Gruesome Images, Smoking, and Australia

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Back in 2011, legislation was proposed that would have required US tobacco companies to put graphic warning labels on cigarettes, It never happened.

Back in 2011, we wrote about proposed legislation that would have required US tobacco companies to put graphic warning labels on cigarettes, similar to what is now done in Canada. The suggested labels featured gruesome images, such as corpses with diseased chests, lungs blackened by cigarette smoke juxtaposed with pictures of healthy lungs, or tumors afflicting various body parts. Under the photos, the text would have read something like, “Warning: Cigarettes are Addictive.” The legislation called for nine variations on the theme and would have required the boxes to feature the images on half of the front surface, still allowing some space for branding.

Three years later, the best-selling Marlboro brand still sports a slick red-and-white package featuring the slogan, “20 Class A Cigarettes” on the front. There are no corpses, no diseased lungs, no cancer-riddled body parts to scare preteens from taking up the habit. In fact, the only image on the box is a coat of arms that makes the package look, somehow, connected to royalty.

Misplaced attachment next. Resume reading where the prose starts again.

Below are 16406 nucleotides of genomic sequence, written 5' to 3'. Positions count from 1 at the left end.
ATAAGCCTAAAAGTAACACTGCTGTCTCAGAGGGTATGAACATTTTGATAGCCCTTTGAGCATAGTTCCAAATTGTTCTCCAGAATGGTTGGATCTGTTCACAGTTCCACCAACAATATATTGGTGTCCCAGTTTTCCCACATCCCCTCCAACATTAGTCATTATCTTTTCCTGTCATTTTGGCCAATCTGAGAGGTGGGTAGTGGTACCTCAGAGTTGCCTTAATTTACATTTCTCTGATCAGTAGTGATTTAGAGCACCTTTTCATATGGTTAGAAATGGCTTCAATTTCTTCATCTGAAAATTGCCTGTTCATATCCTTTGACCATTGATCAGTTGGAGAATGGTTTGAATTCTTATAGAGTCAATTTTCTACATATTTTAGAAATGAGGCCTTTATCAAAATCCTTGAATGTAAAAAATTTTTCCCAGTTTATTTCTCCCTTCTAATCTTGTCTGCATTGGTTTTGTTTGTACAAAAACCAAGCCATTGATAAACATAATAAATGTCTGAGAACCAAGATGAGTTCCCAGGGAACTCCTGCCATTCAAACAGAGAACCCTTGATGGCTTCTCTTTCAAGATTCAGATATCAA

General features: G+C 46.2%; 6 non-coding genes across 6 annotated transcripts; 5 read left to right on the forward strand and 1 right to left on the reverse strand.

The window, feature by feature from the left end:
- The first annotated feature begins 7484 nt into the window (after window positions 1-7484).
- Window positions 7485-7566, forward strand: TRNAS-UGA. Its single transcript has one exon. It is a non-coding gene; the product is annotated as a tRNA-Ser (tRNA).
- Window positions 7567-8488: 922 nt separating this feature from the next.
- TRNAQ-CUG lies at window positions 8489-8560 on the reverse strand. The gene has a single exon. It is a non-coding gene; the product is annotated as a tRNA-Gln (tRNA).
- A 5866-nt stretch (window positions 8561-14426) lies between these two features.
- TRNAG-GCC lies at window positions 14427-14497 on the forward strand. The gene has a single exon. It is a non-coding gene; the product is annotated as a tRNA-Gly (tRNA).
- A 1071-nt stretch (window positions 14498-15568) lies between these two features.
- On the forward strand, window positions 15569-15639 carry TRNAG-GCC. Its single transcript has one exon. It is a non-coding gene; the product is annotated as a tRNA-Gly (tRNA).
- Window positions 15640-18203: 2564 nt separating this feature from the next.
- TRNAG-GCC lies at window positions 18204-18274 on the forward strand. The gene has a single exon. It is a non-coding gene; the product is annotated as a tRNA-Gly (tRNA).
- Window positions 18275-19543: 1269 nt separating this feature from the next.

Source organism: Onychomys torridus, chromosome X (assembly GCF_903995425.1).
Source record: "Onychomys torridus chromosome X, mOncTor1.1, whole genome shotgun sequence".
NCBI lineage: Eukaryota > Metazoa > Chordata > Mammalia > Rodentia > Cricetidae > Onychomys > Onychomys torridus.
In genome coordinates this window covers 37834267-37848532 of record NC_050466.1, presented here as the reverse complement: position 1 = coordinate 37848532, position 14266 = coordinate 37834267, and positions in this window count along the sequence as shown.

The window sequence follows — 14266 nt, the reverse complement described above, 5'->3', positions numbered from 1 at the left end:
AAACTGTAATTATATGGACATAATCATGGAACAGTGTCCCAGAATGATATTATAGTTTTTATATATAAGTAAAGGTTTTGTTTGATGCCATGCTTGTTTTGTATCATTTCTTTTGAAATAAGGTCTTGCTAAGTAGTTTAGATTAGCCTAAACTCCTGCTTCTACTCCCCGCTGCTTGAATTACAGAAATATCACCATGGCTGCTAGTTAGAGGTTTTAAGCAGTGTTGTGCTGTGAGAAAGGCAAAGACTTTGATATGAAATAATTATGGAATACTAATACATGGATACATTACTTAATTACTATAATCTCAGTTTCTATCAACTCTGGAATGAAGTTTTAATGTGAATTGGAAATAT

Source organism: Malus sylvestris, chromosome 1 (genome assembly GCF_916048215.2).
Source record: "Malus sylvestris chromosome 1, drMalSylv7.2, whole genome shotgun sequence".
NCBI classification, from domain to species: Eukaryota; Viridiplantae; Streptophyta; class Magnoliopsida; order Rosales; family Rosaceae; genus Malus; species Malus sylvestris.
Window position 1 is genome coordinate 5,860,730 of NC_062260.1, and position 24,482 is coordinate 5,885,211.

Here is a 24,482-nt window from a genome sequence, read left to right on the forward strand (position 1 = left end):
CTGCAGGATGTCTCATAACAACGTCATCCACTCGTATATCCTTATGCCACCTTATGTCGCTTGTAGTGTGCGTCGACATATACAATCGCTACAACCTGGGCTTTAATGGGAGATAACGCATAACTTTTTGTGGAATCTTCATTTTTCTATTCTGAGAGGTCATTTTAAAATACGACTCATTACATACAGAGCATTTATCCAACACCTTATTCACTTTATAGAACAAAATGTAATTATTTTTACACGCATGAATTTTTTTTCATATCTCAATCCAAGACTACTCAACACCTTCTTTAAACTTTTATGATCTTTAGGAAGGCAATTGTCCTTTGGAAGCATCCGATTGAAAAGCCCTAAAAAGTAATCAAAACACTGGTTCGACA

What happened to the scary-box campaign? It turns out, not surprisingly, that R.J. Reynolds and other tobacco companies banded together and sued to block the graphic labels from ever seeing the light of day. 1 “F.D.A.’s graphic cigarette rule goes up in smoke after U.S. abandons appeal.” 19 March 2013. CBS News. 12 June 2014. http://www.cbsnews.com/news/fdas-graphic-cigarette-labels-rule-goes-up-in-smoke-after-us-abandons-appeal/ Also not surprisingly, they won their case in a federal appeals court on the grounds that the labels violated their free speech rights and that there was no good evidence to prove that the labels would reduce rates of smoking. In the end, the FDA decided to drop the proposal rather than appeal to the Supreme Court. Supposedly, the Agency went back to the drawing board to come up with some new, less provocative labels.

A few months after the dust from the case had settled, the journal Tobacco Control published a study concluding that the data provided by the FDA to the courts-the data that inspired the courts to shoot down the graphic labeling proposal-was flawed, but not in the way you might think. 2 “New Study: FDA Vastly Underestimated How Much Graphic Cigarette Warnings Would Reduce Smoking in U.S.” 25 November 2013. PR Newswire. http://news.yahoo.com/study-fda-vastly-underestimated-much-graphic-cigarette-warnings-154900064.html   In fact, the study found that the FDA had grossly underestimated the impact graphic labeling was having in the Canadian market.